The path emerged, in fall—midday,
leading left from foot-worn trails.
It bore a warning—walk one way—
granting time to turn away,
back through scented sagebrush hills.
Always curious—some say bold—
I took the path, began to climb.
Sage to rock turned gray and cold,
daring me to scale, grab hold
the canyon walls of sand and lime.
The path was merely one shoe wide,
steep and still—no turning back.
And as I wandered deep inside
I slipped, and struggled with my pride,
and reached for safety in the cracks,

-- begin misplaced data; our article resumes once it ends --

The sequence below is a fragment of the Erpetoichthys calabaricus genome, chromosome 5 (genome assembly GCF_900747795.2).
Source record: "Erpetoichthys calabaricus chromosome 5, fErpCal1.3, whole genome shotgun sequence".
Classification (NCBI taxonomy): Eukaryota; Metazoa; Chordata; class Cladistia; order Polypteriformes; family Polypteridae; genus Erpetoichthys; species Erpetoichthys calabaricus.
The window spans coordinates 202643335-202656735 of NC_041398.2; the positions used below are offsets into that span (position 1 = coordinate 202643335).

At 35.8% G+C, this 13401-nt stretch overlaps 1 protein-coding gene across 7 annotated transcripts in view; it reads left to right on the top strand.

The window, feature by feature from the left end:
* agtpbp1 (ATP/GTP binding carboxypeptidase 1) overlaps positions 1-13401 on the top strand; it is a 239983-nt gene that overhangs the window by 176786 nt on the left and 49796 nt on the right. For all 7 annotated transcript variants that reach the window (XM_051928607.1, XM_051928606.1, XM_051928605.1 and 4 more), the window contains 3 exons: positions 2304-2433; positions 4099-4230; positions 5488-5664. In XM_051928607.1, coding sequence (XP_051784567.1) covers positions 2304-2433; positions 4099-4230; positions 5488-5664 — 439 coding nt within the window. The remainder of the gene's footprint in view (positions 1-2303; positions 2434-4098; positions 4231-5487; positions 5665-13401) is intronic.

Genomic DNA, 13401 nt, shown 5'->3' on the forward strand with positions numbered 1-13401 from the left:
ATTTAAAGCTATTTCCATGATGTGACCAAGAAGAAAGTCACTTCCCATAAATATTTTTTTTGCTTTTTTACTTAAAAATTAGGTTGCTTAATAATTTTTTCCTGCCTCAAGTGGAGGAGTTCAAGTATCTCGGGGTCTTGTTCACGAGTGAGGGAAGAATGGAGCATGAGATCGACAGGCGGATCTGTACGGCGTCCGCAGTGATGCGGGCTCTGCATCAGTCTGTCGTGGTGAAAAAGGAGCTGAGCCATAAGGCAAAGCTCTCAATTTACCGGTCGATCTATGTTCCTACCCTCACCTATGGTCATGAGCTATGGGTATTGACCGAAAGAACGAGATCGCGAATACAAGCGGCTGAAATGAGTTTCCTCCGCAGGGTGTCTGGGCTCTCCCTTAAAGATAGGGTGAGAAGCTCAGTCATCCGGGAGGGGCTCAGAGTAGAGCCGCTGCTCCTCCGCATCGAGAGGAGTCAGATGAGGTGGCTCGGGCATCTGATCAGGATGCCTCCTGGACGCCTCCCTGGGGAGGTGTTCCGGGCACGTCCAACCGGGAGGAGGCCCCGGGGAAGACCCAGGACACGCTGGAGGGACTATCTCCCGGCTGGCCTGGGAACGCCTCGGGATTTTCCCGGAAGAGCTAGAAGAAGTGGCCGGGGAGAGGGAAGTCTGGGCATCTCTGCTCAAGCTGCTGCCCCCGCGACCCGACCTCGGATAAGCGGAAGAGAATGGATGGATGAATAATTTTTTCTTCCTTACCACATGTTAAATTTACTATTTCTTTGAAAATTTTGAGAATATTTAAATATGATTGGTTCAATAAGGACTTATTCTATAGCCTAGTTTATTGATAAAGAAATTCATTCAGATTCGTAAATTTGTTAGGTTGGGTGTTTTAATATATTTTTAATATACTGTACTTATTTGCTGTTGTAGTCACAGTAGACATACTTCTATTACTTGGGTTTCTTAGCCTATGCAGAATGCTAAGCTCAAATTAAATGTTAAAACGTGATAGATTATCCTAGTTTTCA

until the stone was bleached and pale,
and steps began to blend with sky.
Now the walls were smooth; a veil
of time and wind and life’s travails
had polished them, and so would I.
At the crest, I paused to mind
my footing on the vaulted ground.
The ocean view was worth the climb.
And in my life—led by divine—
no better path can I have found.